CURT FLOOD - AUTOGRAPHED SIGNED BASEBALL CO-SIGNED BY: VON HAYES, ENOS SLAUGHTER, TONY TAYLOR - HFSID 292067
CURT FLOOD, ENOS SLAUGHTER, VON HAYES and TONY TAYLOR All four signed this souvenir baseball from this 1996 All-Star Game baseball Baseball signed: "Enos Slaughter" (sweet spot), "Curt Flood", "Von Hayes", "Tony Taylor". All-Star Game Baseball (1996).
Sale Price $531.25
CURT FLOOD, ENOS SLAUGHTER, VON HAYES and TONY TAYLOR
All four signed this souvenir baseball from this 1996 All-Star Game baseball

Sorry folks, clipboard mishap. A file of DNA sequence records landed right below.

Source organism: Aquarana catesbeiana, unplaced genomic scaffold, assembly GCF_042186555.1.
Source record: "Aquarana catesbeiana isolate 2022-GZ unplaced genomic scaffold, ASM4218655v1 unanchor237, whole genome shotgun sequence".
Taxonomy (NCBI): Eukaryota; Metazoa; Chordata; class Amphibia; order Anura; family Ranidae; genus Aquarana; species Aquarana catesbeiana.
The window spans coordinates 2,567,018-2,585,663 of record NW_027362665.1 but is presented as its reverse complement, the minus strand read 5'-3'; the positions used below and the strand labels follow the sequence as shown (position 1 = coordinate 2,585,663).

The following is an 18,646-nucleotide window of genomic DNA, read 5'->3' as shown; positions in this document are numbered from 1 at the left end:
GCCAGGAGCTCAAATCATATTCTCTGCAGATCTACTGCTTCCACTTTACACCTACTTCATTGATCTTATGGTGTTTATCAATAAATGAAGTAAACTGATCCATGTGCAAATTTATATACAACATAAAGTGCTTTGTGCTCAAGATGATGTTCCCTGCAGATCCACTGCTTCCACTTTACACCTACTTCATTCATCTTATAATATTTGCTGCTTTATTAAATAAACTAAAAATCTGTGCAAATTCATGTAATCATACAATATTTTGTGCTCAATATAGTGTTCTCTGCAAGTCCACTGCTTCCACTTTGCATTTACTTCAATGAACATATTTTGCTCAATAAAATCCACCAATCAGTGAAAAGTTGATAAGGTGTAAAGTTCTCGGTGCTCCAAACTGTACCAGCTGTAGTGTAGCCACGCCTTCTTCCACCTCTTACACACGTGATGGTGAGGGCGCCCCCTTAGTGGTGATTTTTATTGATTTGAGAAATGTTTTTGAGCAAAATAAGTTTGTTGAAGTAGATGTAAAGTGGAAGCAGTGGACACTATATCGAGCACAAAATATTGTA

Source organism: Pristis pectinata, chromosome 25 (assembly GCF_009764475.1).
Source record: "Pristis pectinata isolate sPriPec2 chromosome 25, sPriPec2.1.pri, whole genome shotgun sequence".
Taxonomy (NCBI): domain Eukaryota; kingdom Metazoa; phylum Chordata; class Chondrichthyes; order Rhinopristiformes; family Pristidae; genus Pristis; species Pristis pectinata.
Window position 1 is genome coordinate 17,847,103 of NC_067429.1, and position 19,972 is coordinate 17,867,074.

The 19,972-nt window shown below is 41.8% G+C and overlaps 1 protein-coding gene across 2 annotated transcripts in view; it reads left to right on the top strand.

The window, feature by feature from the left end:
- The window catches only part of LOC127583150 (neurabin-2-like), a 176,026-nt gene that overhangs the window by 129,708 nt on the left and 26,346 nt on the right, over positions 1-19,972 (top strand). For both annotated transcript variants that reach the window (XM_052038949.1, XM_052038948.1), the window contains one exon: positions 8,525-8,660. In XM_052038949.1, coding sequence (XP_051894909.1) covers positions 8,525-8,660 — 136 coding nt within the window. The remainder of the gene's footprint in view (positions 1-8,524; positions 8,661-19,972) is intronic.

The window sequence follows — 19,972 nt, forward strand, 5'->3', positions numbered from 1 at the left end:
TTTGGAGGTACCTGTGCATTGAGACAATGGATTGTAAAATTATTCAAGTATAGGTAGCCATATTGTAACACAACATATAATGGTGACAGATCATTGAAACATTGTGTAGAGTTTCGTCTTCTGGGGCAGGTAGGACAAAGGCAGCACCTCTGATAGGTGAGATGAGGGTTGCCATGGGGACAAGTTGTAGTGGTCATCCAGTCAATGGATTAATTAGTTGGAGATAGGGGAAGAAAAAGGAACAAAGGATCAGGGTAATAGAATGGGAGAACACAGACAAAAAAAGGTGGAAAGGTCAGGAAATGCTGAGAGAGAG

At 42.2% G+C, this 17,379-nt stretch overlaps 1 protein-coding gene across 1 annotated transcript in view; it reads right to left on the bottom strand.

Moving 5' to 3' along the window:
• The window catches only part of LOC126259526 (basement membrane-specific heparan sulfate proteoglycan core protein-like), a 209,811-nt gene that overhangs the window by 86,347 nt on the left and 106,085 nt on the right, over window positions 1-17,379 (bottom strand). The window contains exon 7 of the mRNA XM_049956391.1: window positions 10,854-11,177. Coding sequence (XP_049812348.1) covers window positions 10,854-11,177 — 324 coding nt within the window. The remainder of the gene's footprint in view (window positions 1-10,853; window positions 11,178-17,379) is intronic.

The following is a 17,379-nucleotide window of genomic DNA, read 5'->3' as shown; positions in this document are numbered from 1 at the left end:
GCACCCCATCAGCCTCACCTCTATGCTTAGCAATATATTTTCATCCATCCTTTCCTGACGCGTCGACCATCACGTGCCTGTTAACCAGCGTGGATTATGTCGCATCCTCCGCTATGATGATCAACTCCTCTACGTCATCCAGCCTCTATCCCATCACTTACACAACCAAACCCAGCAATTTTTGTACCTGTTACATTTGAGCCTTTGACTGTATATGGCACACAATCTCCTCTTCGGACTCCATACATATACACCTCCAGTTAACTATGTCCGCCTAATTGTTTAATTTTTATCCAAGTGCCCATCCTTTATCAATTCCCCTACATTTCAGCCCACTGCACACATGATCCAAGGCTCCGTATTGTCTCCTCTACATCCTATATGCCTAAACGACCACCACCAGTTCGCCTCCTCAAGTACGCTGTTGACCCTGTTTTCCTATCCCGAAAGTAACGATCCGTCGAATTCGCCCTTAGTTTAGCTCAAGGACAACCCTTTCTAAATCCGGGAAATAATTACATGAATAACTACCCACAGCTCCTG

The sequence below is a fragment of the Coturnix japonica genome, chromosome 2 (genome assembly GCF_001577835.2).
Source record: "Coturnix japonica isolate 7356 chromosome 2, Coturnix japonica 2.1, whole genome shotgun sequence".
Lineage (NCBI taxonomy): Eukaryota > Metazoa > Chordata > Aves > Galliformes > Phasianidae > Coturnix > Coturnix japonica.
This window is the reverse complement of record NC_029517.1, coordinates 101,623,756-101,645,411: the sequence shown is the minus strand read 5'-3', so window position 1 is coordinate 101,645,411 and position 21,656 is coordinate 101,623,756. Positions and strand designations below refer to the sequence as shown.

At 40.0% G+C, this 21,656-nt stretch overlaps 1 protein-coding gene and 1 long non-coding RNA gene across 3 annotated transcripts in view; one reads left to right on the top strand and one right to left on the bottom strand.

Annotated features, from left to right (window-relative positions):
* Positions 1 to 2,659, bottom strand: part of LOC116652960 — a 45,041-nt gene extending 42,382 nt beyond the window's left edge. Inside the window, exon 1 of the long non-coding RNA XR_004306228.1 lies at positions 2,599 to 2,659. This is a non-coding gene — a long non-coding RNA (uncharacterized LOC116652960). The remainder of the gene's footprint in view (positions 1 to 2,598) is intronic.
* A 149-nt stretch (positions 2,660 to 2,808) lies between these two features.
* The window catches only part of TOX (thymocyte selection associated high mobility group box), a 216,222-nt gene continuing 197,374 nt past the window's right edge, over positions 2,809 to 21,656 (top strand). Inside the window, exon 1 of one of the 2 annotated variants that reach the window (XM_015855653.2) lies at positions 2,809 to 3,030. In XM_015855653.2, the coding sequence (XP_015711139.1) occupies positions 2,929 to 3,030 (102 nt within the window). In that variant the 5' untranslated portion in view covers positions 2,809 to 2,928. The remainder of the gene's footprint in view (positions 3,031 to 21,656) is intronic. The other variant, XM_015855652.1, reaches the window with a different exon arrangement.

Baseball signed: "Enos Slaughter" (sweet spot), "Curt Flood", "Von Hayes", "Tony Taylor". All-Star Game Baseball (1996). CURT FLOOD (1938-1997) played Major League Baseball from 1956 to 1969, and made a brief reappearance in 1971. Flood was a reliable hitter who topped .300 three times in an era when pitching dominated the game. But Flood's greatest talent was in centerfield, which he roamed for the St Louis Cardinals, beginning in 1958. One of the finest defensive players of any era, Flood had 223 consecutive games without an error, and made no errors at all in 1966. A three-time All-Star, he won seven consecutive Gold Glove awards. He played in all seven games of three World Series for the Cardinals: victories over the Yankees and Red Sox in 1964 and 1967, and a loss to the Tigers in 1968. He was one of only four Cardinals to appear on all three teams. After the 1969 season, the Cardinals traded Flood to the Phillies. Flood refused to go, and challenged the "reserve clause" which had long denied players the right to negotiate with multiple teams for the best offer. He sat out the 1970 season, taking his suit against Major League Baseball and Commissioner Bowie Kuhn all the way to the Supreme Court. The Major League Players Association endorsed his suit, but not one active player was willing to appear in court on his behalf. With former Supreme Court Justice Arthur Goldberg as his lawyer, Flood lost by a 5-3 vote in the Supreme Court. He made a brief return to baseball with the Washington Senators in 1971, but his skills were gone, and he soon retired. Flood fought law suits and the Internal Revenue Service for the rest of his life. He twice tried to organize a new baseball league, but was unsuccessful. In 1975, an arbiter voided the reserve clause in cases involving two other players, and the era of free agency began. Flood had been five years ahead of his time. In 1938, ENOS SLAUGHTER (1916-2002), joined the St Louis Cardinals. A left-handed batter who hit .300 or better ten times, he led the National League with 52 doubles in 1939 and with 188 hits in 1942, and led in triples in 1942 and 1949. He captured the league RBI title with 130 in 1946. Slaughter was the leader of and top hitter (.318) on the 1942 World Championship Cardinals. He split the 1955 season between New York and Kansas City, leading the American League with 16 pinch hits. He was with the Yankees for their 1956, '57, and '58 pennants. Slaughter had 48 pinch at-bats in each of his last two seasons, leading the League in 1958. In 1985, he was elected to the Hall of Fame. Outfielder VON HAYES (b. 1958) played in the Majors with the Indians, Phillies and Angels from 1981 to 1992, his career cut short by a broken arm suffered when he was hit by a pitch. In 1985, he became the first Major Leaguer ever to hit two home runs in the first inning of a game. He was an All-Star in 1989. With the Phillies in 1986, Hayes led the league in runs scored, doubles and extra base hits. He was an All-Star in 1989. Steady second baseman TONY TAYLOR (b. 1935) played in the Majors from 1958 through 1973, mostly with the Phillies but also with the Cubs and Tigers. An All-Star in 1960, he held the Phillies record for most games played at 2B until surpassed recently by Chase Utley. He is second all-time among Phillies in steals of home (6). Toned. Fine condition.
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